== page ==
Friday, May 19, 2023

Grasping a big number

We don't think about numbers linearly
That is, as numbers get large, their "largeness" kind of flat-lines in our thinking, like a logarithmic scale (*)

Grasp the future
We can't grasp the future very well either when it is really far removed from the present. 
Daniel Miessler posted this bit of schedule data in a recent blog:
The difference between a million and a billion is counter-intuitively large.

As an example, a million seconds is 12 days, and a billion seconds is 

32 years.
I had to look it up to confirm. That's bonkers.

Risk management
The phenomenon of a flattening of the future possibilities affects risk perception big time. 
If you're trying to finance your project, "2 year money" is more expensive than "10 year money". And "90 day" money is more expensive than either of those. 
The "cone of uncertainty".

We can 'accurately' gauge the next few weeks, perhaps even a year is not too far off. 
The finance guys think the near-term risks are more certain and more expensive than those we can't really forecast (so we fall back on historical models)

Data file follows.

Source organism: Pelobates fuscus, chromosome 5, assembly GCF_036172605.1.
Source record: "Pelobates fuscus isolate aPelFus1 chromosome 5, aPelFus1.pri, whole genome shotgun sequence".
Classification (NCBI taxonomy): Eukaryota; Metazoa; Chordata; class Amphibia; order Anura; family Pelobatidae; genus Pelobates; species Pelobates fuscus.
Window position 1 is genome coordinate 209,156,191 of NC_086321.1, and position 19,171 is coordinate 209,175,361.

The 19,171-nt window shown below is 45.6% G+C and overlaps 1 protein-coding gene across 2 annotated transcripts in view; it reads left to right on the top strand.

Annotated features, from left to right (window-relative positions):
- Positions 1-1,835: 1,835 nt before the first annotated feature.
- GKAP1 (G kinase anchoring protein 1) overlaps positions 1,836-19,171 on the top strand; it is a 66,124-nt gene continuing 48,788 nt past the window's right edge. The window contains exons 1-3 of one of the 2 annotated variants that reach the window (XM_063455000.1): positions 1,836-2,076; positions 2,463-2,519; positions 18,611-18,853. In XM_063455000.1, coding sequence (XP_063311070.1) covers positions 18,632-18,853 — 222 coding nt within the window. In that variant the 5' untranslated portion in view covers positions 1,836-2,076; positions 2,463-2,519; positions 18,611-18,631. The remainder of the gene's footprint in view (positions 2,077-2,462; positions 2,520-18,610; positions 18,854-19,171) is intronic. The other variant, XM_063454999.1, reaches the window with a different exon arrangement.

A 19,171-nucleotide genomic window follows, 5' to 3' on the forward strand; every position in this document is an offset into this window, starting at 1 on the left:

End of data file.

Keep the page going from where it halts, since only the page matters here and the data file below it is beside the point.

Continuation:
Just think about how the 'cone of uncertainty' widens as we view the future, but is it wide enough? Can we really bring our mind to consider the limiting case?

A million deaths in U.S. from COVID; no one would have accepted such an outlandish forecast of the cone of uncertainty when it all began.

"They say" that one really bad mistake is tragedy, but a thousand similar mistakes is just a lot of mistakes. We just can't muster the impact of one mistake multiplied up to that of a thousand.

And so it's generally understood that we view the future more optimistically that the present (there's time to fix things), or we have a bias towards optimism, as we cannot grasp the extent of the risk possibilities, even as someone gives us a number (one billion seconds: the mind numbs; there's no grasp of reality). Climate science is a present example.

(*) A log scale is plot of exponents, rather than that of the base number. As an example, the base number might go 10, 100, 1000 and be plotted as an ever-extending curve; but on a log scale, the plot of exponents is 1, 2, 3, and the plot would be linear, just a straight line. So whereas a phenomenon might change by a 1000:1, in our mind's eye we might flatten that to 3:1.  

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